Let’s rewind to your childhood for a moment. Do you remember the playground rules? Things like patiently standing in line, taking turns and playing nicely?
I was reminded of these recently when I was waiting to be seated at a very popular breakfast eatery.
Let me reframe that a bit.
We weren’t just waiting for the next open table. The line, consisting of dozens of hungry morning people, spilled into the parking lot. With each arriving guest, the wait time ticked up. At final count, it stood at 90 minutes.
Mix long wait times with a hoard of hungry people and what do you get?
A community, actually.
And it was helped by the humorous sign that explained how their system worked, relating back to our early days of life on the playground. At their core, these “playground rules” were simply a list of positive habits.
Habits are a human being’s super power (read more in our previous post). They allow us to function effectively each day by harnessing the engine that is our subconscious.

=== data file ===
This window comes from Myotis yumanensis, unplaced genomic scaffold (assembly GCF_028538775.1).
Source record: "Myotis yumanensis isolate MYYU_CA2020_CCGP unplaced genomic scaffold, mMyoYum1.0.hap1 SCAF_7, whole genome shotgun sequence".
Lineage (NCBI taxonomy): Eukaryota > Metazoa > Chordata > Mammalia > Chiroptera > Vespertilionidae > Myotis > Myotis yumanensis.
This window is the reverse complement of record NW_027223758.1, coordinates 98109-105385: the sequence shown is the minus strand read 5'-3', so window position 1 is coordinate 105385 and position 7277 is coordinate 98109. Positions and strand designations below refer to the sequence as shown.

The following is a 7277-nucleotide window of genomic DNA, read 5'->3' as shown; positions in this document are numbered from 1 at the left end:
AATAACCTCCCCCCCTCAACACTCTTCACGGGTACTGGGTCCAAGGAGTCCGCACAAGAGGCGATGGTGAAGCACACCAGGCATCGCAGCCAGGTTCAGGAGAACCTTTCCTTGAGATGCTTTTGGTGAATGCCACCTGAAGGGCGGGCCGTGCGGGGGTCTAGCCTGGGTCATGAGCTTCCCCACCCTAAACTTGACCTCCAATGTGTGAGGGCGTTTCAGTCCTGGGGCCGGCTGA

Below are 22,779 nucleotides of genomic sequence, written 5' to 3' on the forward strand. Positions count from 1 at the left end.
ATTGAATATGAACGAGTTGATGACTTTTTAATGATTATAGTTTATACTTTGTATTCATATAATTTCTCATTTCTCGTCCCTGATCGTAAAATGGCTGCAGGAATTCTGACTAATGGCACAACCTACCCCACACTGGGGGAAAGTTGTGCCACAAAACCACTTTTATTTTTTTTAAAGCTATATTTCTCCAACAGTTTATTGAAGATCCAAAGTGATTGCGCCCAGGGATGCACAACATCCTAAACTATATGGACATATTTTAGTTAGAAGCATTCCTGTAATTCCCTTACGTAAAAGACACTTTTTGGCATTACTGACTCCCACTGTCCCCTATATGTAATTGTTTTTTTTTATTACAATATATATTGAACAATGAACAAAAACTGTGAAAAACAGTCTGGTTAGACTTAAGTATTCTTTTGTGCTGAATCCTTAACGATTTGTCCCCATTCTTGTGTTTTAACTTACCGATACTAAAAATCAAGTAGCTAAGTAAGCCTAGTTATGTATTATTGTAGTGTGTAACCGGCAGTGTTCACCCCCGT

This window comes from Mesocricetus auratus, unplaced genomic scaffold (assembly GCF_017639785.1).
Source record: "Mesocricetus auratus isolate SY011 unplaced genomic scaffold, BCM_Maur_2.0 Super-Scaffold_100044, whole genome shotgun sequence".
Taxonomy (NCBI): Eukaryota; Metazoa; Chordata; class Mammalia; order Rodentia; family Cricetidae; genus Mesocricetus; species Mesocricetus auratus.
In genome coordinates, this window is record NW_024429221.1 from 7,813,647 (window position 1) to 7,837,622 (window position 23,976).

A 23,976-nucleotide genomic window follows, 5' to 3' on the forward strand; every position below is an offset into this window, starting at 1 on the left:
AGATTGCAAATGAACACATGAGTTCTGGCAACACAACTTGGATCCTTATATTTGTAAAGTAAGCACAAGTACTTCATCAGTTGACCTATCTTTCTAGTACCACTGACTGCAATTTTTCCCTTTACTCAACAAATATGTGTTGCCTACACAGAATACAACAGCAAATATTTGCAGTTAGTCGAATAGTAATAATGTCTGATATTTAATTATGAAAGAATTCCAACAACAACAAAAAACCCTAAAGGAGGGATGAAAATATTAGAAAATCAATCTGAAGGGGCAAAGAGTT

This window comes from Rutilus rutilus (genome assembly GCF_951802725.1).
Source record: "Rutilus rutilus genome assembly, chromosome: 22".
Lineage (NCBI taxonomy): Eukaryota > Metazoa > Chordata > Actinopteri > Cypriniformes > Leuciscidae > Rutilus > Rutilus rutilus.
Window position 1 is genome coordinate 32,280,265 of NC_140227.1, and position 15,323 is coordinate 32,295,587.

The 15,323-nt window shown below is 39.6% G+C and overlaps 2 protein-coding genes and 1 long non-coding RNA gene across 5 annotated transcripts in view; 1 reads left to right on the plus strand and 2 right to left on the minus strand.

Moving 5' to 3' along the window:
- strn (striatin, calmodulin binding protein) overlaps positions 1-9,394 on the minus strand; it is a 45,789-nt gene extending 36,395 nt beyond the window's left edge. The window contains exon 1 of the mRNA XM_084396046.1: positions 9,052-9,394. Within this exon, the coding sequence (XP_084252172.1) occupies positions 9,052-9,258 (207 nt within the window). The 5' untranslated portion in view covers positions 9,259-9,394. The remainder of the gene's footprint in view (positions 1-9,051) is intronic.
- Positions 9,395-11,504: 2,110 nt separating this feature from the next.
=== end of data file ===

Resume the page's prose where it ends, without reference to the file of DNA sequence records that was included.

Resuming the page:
Behavioral economics, psychology and neuroscience have shaped our understanding of human behavior and the habitual nature of our existence.
That understanding can be highly beneficial when we apply it to creating environments of positive change.
James Clear’s book, Atomic Habits, contains four steps we can use when we want to encourage a new, positive habit in our place of work:
- Make it obvious – Every habit is initiated by a cue. Making the cues of good habits obvious can support their formation.
- Make it attractive – We adopt habits that are praised and approved by our culture due to our strong desire to belong to the “tribe.”
- Make it easy – When we start a new habit, it should take less than two minutes to complete.
- Make it satisfying – We are more likely to repeat a behavior when the result feels good as pleasure teaches our brain to remember and repeat.
But, you knew this already. You learned it when your kindergarten teacher made you wait your turn for the swings.
Thanks for being involved today.